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Suns GM: Markieff Morris’ actions speak louder than his comments

Phoenix Suns forward Markieff Morris, right, looks to pass around San Antonio Spurs guard Tony Parker, of France, during the second half of a preseason NBA basketball game, Tuesday, Oct. 20, 2015, in San Antonio. Phoenix won 104-84. (AP Photo/Darren Abate)
LISTEN: Ryan McDonough, Suns general manager

The Phoenix Suns are tipping off their season Wednesday night, which means the offseason will officially be a thing of the past.

And in some ways, that’s a good thing.

Though a lot of what the Suns did was positive and well-received — be it the drafting of Kentucky’s Devin Booker at No. 13 or the free agent signing of Tyson Chandler — the saga that was their dealings with the Morris brothers gained the wrong kind of attention.

Pretty much from the moment the Suns dealt Marcus Morris to the Detroit Pistons, he — and his twin brother Markieff — let it be known just how upset they were.

In late July, Marcus and Arizona Sports host John Gambadoro engaged in a bit of a Twitter spat, and there were times when Gambadoro tweeted some unkind things to Markieff, as well.

The dust has since settled, with Marcus getting off to a good start in Detroit and Markieff playing the good soldier in Phoenix. But that doesn’t mean it was an easy summer for Suns GM Ryan McDonough, who was a guest of Burns and Gambo on Arizona Sports 98.7 FM Wednesday.

“Well you certainly didn’t help us at all,” McDonough told Gambadoro.

The host responded by explaining that it is not his job to help the team or make things easier for them, to which the GM replied that he “didn’t realize it was your job to badger our players, either.”

“But maybe I misunderstood your job description,” he added.

When Gambadoro asked McDonough if he blames the host for what happened, the GM said he did not blame him for any of the problems — in fact, he said he was amused by it.

Regardless of what happened then, things have been quiet with regards to Morris ever since he returned to the Valley for media day and then training camp and preseason. And that, McDonough said, means more to him than anything that was said over the previous few months.

“The comments this summer were comments,” he said. “I don’t put a whole lot of stock into words. I put more stock into actions.”

That Morris’ actions have been that of a player who is, if nothing else, accepting of his situation is a good thing for the team, because the 26-year-old’s presence on the court is beneficial to the cause.

Last season, which was his fourth in the league, Morris averaged a career-high 15.3 points and 6.2 rebounds per game while shooting .465 from the field. He had a knack for hitting clutch shots, and started to emerge as a go-to player for the team when it was in need of a bucket.

That fact is part of what bothered McDonough with regards to the perception of Morris, because the off-court issues caused people to gloss over all the on-court progress he had made.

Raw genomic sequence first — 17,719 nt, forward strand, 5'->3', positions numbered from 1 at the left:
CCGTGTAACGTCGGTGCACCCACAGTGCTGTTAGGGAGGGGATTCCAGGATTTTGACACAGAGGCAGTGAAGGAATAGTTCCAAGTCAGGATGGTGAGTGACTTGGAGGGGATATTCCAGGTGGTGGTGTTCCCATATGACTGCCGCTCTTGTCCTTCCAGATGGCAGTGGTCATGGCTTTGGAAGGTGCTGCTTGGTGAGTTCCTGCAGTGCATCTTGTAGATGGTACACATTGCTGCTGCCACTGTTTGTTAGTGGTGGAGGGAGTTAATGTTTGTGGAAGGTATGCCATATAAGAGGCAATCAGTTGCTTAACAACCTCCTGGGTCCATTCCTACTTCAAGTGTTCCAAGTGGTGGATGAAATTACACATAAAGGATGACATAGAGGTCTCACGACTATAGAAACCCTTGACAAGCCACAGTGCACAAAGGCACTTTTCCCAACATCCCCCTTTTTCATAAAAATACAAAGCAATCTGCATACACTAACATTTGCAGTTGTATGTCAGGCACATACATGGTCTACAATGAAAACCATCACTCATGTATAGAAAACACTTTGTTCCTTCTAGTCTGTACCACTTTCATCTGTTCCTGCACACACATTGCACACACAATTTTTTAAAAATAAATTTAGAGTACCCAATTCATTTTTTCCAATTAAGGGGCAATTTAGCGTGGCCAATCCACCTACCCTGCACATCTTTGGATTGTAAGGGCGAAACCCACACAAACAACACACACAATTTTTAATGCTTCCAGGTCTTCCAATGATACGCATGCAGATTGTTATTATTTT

“All the comments and actions, and I’m certainly not defending them, but that’s overshadowed his play on the court, which has been pretty good, as you guys know,” he said. “He’s one of the leading clutch scorers in the league, he helped us win a bunch of games or tie a bunch of games, send us into overtime last year and all that I feel like got pushed aside this summer because of the comments which, again, I understand why.”

You have to remember, there’s a reason the Suns did not trade the forward, despite his constant requests to be dealt from Phoenix. Though no team wants a player who does not want to be there, at some point an organization has to make a stand and not cave to a frustrated talent’s every whim.

Morris, for all the trouble he was causing in the media, was still viewed as part of the team’s core, which is something that McDonough had little interest in breaking up.

“I felt like it was going to work out in the end,” he said, adding he feels like the team is prepared for any scenario that may arise. “So we look at a number of things. I think in the NBA, 90 to 95 percent of the discussions you have don’t lead anywhere, so we were fairly certain and fairly confident he’d come back and once he got around his teammates and coaches and realized it’s not about us in the front office or ownership, it’s about playing for those guys and playing for himself and his family name and trying to have a long and productive career, which I think he’s certainly well on his way to having, then he’ll be fine.

“And over the last month or so he has been fine.”

Ultimately, this may be a case of all’s well that ends well. The road to get to this point was winding, but the destination may yet have been reached.

Asked if he would have approached or done anything differently over the summer, McDonough said it’s something he’s thought about himself.

Pointing out how the organization got flack in the media for how the Morris trade went down in terms of notifying Marcus, the GM said they notified his agent the second a deal was reached, as per their policy — and that of many other teams.

“I guess, just reading what I read that the guys might have wanted some kind of veto power or something with the trade, or some kind of say, and that’s not something I’ve done in the past, I don’t think that’s something we’ll do going forward. I’m not really comfortable with that,” he said. “That’s not our job to kind of run it by guys and get their opinion of it. Our job is to put the best team on the floor, whoever that may be, and I think we’ve upgraded our roster this season.”

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